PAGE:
CHEYENNE, Wyo. (AP) — Guns already are as much a part of Wyoming culture as rodeo and four-wheel drive vehicles.
They could become even more ubiquitous if the governor signs a pair of bills that cleared the state Senate on Monday and would allow teachers to carry them at school and citizens to take them into government meetings.
The bills await votes in the House on changes made in the Senate before heading to the desk of Gov. Matt Mead, who hasn’t hinted how he will act on the bills but appears unlikely to veto either.
Mead has spoken openly about his collection of powerful firearms and about successfully recruiting ammunition manufacturer Magpul Industries to move to Cheyenne from Colorado after that state passed tougher gun laws.
Gun advocates in the Wyoming Legislature finally got the critical mass needed for both new gun-carry measures after several years of trying. They pointed to other states, including Texas, that have allowed guns in government meetings for years without significant problems.
“We don’t have the sky falling,” said Sen. Anthony Bouchard, a Republican from Cheyenne and outspoken gun advocate who was elected last year.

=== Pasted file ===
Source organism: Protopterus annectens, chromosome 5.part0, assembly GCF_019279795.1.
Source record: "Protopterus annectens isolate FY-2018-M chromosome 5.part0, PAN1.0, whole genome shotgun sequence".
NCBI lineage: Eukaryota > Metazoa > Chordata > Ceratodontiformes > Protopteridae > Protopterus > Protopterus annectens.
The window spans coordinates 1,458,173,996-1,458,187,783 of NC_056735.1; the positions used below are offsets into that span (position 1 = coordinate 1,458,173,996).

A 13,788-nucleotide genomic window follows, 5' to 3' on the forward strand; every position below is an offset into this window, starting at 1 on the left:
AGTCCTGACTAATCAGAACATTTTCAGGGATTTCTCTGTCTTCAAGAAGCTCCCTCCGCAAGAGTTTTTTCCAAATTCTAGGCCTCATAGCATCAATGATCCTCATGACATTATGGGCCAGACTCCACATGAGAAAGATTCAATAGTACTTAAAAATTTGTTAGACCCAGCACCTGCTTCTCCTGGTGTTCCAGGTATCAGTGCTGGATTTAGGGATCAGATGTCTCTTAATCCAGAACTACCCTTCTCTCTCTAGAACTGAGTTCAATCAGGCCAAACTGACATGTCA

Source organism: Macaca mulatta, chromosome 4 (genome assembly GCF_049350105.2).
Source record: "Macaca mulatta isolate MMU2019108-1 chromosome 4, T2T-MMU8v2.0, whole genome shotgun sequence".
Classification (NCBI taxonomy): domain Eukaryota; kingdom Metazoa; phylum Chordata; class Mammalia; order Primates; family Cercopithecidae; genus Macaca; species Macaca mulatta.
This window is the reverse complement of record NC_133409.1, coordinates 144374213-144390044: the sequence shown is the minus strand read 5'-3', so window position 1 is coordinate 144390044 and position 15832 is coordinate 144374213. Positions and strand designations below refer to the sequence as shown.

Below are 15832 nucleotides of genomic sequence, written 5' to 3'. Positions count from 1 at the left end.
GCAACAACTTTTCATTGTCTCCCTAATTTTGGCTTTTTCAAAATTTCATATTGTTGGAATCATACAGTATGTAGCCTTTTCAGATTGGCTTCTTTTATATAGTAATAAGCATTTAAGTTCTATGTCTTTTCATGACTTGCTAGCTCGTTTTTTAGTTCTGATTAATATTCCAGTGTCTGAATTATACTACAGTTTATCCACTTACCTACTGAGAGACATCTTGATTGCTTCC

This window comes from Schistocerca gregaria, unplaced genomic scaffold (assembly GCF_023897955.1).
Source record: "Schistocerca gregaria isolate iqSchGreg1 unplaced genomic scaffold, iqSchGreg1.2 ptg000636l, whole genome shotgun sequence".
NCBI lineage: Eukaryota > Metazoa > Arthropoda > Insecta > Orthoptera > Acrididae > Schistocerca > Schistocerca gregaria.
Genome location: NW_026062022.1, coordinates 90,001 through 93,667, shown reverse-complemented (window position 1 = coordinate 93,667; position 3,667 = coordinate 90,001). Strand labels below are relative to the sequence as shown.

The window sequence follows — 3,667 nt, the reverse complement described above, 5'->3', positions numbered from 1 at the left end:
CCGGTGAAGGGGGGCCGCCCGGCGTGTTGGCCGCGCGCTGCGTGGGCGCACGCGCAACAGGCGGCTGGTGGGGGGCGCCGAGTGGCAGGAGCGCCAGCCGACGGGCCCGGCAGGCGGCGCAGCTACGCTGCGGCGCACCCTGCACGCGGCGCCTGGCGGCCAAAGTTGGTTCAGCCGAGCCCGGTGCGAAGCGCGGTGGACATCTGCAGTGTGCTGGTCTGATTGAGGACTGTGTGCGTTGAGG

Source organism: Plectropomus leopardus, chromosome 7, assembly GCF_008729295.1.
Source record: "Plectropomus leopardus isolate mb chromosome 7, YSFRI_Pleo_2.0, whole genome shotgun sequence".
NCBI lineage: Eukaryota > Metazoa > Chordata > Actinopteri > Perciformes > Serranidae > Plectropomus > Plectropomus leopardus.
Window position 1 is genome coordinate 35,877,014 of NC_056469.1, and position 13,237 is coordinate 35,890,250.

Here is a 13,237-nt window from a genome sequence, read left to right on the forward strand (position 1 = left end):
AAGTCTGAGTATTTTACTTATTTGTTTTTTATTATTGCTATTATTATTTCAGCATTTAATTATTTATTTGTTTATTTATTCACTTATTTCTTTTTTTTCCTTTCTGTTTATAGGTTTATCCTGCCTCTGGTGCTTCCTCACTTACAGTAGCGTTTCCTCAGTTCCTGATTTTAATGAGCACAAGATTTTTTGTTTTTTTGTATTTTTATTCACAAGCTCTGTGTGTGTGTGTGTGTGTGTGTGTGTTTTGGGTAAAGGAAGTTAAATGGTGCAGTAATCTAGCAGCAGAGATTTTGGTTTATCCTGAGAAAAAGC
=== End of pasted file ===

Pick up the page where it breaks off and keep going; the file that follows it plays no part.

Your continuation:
Wyoming now has the most-Republican legislature in the country and close to the biggest Republican majorities in state history: 27-3 in the Senate and 51-9 in the House.
Add to that Wyoming’s growing culture of gun display as seen in pistols openly packed at dinner parties and an assault-type rifle carried by a regular at a downtown Cheyenne coffee shop — and it seems the time has come for the two gun bills.
Conjecture about the need for guns in Wyoming schools got national attention last month. Education Secretary Betsy DeVos, under questioning from Wyoming U.S. Sen. Mike Enzi during her confirmation hearing, suggested an elementary school in the tiny community of Wapiti might want to keep a gun handy to protect students from grizzly bears.
In the early 2000s, school officials working with the Wyoming Game and Fish Department installed a tall fence to keep grizzlies off the grounds of the K-5 school.
Under one of the newly approved bills, a school official would need to have a concealed-carry permit and school board permission to take a gun into school. They would need to either carry it at all times or keep it in a locked box under direct control.
The only debate over the guns-in-meetings bill was whether to let cities and counties decide for themselves whether to allow guns at city council and county commission meetings.
“There has never been a time in the state of Wyoming where this right has been without bounds,” said Democratic Minority Leader Chris Rothfuss of Laramie. “We know that rights unfortunately are not simple black and white issues.”
Senators said local control is usually best but allowing local officials to decide the issue could lead to a confusing mix of rules among jurisdictions.
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This story’s headline has been corrected to remove reference to governor.
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